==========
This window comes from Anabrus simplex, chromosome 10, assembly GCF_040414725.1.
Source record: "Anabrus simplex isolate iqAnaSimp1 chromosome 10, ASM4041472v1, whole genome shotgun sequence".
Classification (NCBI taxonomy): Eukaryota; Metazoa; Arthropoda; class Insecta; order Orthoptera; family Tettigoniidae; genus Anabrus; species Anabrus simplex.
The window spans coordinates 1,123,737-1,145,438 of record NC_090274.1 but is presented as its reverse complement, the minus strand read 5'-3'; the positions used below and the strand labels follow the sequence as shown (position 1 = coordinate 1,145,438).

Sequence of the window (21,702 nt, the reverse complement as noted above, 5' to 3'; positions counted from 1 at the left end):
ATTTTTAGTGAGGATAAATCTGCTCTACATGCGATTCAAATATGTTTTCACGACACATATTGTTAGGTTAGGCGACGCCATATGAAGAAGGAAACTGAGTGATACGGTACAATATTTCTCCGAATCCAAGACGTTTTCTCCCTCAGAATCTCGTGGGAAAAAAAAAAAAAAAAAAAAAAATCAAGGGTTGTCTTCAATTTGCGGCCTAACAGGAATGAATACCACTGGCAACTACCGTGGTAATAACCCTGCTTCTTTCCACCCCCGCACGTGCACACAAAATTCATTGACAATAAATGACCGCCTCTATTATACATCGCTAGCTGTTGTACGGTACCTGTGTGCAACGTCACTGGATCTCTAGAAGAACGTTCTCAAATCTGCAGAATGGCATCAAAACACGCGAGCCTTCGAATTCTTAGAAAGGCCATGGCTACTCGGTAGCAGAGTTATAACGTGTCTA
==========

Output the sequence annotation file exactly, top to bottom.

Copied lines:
This window comes from Anabrus simplex, chromosome 10, assembly GCF_040414725.1.
Source record: "Anabrus simplex isolate iqAnaSimp1 chromosome 10, ASM4041472v1, whole genome shotgun sequence".
Classification (NCBI taxonomy): Eukaryota; Metazoa; Arthropoda; class Insecta; order Orthoptera; family Tettigoniidae; genus Anabrus; species Anabrus simplex.
The window spans coordinates 1,123,737-1,145,438 of record NC_090274.1 but is presented as its reverse complement, the minus strand read 5'-3'; the positions used below and the strand labels follow the sequence as shown (position 1 = coordinate 1,145,438).

Sequence of the window (21,702 nt, the reverse complement as noted above, 5' to 3'; positions counted from 1 at the left end):
ATTTTTAGTGAGGATAAATCTGCTCTACATGCGATTCAAATATGTTTTCACGACACATATTGTTAGGTTAGGCGACGCCATATGAAGAAGGAAACTGAGTGATACGGTACAATATTTCTCCGAATCCAAGACGTTTTCTCCCTCAGAATCTCGTGGGAAAAAAAAAAAAAAAAAAAAAAATCAAGGGTTGTCTTCAATTTGCGGCCTAACAGGAATGAATACCACTGGCAACTACCGTGGTAATAACCCTGCTTCTTTCCACCCCCGCACGTGCACACAAAATTCATTGACAATAAATGACCGCCTCTATTATACATCGCTAGCTGTTGTACGGTACCTGTGTGCAACGTCACTGGATCTCTAGAAGAACGTTCTCAAATCTGCAGAATGGCATCAAAACACGCGAGCCTTCGAATTCTTAGAAAGGCCATGGCTACTCGGTAGCAGAGTTATAACGTGTCTA